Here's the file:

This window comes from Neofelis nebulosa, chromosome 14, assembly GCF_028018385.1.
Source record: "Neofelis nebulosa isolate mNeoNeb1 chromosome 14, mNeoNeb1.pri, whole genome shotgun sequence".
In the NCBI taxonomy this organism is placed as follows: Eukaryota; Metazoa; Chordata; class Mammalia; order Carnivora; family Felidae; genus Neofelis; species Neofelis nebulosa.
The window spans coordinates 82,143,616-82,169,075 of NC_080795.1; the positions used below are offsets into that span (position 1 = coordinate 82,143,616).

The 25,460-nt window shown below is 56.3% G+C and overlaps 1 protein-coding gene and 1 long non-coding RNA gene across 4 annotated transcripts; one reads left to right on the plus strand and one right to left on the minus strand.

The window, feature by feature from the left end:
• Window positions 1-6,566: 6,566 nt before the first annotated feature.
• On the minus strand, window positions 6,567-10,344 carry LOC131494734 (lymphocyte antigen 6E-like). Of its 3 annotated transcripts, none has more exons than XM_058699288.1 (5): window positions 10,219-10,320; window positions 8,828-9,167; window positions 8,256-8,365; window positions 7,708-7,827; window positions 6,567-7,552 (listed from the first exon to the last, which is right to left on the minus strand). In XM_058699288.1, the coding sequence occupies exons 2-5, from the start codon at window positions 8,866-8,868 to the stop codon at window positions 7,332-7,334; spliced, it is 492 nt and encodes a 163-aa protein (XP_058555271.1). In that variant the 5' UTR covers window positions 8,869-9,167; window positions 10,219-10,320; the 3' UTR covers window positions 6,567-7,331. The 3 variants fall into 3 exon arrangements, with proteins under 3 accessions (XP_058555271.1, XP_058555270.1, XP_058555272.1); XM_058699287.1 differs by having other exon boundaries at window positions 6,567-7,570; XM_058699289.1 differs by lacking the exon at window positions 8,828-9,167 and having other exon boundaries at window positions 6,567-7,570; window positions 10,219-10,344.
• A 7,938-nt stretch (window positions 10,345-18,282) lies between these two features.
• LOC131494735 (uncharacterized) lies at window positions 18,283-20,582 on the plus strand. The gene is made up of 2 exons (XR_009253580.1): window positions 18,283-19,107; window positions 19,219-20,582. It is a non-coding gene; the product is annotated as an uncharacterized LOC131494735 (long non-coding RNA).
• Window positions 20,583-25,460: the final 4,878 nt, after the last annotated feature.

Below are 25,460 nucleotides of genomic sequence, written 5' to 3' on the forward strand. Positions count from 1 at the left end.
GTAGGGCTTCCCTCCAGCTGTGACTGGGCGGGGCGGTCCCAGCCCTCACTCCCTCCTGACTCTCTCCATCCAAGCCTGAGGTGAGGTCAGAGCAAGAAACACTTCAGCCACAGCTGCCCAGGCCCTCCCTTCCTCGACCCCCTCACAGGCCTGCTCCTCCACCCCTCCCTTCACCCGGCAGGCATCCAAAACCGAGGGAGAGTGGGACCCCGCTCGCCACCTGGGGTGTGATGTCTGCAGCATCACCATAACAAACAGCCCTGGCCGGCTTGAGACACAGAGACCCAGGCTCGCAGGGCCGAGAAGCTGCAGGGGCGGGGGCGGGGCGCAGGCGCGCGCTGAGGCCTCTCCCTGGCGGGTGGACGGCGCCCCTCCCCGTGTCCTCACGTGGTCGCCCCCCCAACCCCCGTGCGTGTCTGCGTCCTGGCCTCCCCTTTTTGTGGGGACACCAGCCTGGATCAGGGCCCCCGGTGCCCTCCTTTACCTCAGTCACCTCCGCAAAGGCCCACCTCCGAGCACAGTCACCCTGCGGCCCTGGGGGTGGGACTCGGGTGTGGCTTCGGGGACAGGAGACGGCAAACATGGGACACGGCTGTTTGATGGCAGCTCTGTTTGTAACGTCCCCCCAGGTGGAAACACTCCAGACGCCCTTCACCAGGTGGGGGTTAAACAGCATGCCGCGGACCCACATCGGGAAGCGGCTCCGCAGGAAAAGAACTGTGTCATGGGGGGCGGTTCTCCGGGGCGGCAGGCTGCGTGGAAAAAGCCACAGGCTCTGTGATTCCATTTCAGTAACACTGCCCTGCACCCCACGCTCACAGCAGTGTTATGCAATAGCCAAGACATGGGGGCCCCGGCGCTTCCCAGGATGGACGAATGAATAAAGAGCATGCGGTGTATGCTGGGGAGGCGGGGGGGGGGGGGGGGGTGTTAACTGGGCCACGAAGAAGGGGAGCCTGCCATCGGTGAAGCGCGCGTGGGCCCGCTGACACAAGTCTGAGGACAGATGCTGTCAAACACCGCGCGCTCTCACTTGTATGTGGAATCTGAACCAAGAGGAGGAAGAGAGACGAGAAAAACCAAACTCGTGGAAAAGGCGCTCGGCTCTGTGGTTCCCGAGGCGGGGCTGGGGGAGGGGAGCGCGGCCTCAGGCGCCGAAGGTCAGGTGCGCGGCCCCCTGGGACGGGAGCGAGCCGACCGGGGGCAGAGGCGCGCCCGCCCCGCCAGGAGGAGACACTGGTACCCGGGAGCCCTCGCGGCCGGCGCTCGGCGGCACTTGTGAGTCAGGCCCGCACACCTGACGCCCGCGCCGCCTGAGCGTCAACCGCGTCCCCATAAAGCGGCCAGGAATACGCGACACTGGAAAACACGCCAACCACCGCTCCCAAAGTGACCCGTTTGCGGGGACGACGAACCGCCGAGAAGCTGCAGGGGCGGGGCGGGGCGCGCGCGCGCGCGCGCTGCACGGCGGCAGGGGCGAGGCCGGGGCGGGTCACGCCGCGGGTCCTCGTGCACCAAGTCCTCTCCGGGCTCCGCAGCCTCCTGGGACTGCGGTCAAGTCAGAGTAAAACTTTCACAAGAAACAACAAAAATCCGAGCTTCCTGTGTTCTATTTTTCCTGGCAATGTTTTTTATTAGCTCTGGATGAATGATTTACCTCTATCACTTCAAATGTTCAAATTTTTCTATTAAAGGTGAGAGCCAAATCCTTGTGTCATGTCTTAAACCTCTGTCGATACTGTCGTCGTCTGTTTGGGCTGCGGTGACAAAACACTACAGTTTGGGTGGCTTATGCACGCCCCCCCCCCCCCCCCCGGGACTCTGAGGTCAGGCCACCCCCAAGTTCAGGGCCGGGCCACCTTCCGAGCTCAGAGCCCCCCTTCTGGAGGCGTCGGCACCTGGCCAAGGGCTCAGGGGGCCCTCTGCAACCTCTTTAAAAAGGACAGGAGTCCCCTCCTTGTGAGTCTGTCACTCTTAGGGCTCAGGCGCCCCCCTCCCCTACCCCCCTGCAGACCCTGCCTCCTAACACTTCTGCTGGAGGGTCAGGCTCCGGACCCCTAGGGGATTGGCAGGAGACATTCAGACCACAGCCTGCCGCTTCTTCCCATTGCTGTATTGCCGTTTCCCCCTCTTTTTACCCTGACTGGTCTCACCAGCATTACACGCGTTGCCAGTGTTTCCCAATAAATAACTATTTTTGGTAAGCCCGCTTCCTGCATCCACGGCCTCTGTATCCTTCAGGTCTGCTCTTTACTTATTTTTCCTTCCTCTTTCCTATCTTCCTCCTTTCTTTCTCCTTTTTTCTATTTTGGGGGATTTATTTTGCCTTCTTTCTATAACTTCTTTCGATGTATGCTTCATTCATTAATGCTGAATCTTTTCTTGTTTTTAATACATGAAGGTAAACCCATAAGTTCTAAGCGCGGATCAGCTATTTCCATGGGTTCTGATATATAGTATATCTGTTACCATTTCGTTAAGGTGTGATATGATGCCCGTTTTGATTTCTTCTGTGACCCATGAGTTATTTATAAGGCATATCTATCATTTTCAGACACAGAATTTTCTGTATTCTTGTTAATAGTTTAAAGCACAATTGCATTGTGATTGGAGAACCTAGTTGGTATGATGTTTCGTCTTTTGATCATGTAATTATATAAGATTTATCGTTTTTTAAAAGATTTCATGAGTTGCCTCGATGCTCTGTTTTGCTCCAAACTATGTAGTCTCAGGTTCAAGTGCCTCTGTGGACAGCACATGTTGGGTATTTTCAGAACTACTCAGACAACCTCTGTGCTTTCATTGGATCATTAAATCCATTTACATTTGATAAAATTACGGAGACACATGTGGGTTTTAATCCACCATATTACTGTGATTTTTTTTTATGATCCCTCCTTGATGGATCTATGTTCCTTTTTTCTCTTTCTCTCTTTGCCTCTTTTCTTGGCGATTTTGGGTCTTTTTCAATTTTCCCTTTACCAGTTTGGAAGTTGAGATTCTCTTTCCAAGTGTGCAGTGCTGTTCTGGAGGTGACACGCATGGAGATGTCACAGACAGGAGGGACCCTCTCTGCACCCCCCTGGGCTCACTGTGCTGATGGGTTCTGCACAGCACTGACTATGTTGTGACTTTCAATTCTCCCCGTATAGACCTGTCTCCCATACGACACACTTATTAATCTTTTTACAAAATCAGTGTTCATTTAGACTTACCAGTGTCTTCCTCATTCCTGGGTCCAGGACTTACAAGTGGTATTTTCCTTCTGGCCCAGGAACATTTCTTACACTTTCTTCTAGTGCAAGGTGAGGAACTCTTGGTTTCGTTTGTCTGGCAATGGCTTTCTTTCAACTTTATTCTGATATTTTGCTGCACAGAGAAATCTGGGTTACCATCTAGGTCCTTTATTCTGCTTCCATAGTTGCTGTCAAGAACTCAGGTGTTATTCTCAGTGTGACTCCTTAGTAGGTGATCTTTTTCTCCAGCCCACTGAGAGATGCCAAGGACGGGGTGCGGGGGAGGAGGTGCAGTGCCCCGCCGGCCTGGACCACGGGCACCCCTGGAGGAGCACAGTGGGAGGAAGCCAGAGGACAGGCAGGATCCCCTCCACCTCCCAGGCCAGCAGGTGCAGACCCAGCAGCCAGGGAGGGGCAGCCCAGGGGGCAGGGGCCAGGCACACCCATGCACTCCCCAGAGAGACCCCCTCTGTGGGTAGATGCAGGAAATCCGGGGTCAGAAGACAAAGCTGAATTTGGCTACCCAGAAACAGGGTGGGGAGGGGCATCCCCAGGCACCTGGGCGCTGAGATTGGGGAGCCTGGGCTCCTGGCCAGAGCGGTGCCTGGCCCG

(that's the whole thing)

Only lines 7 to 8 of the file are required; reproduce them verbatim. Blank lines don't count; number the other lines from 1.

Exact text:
• Window positions 1-6,566: 6,566 nt before the first annotated feature.
• On the minus strand, window positions 6,567-10,344 carry LOC131494734 (lymphocyte antigen 6E-like). Of its 3 annotated transcripts, none has more exons than XM_058699288.1 (5): window positions 10,219-10,320; window positions 8,828-9,167; window positions 8,256-8,365; window positions 7,708-7,827; window positions 6,567-7,552 (listed from the first exon to the last, which is right to left on the minus strand). In XM_058699288.1, the coding sequence occupies exons 2-5, from the start codon at window positions 8,866-8,868 to the stop codon at window positions 7,332-7,334; spliced, it is 492 nt and encodes a 163-aa protein (XP_058555271.1). In that variant the 5' UTR covers window positions 8,869-9,167; window positions 10,219-10,320; the 3' UTR covers window positions 6,567-7,331. The 3 variants fall into 3 exon arrangements, with proteins under 3 accessions (XP_058555271.1, XP_058555270.1, XP_058555272.1); XM_058699287.1 differs by having other exon boundaries at window positions 6,567-7,570; XM_058699289.1 differs by lacking the exon at window positions 8,828-9,167 and having other exon boundaries at window positions 6,567-7,570; window positions 10,219-10,344.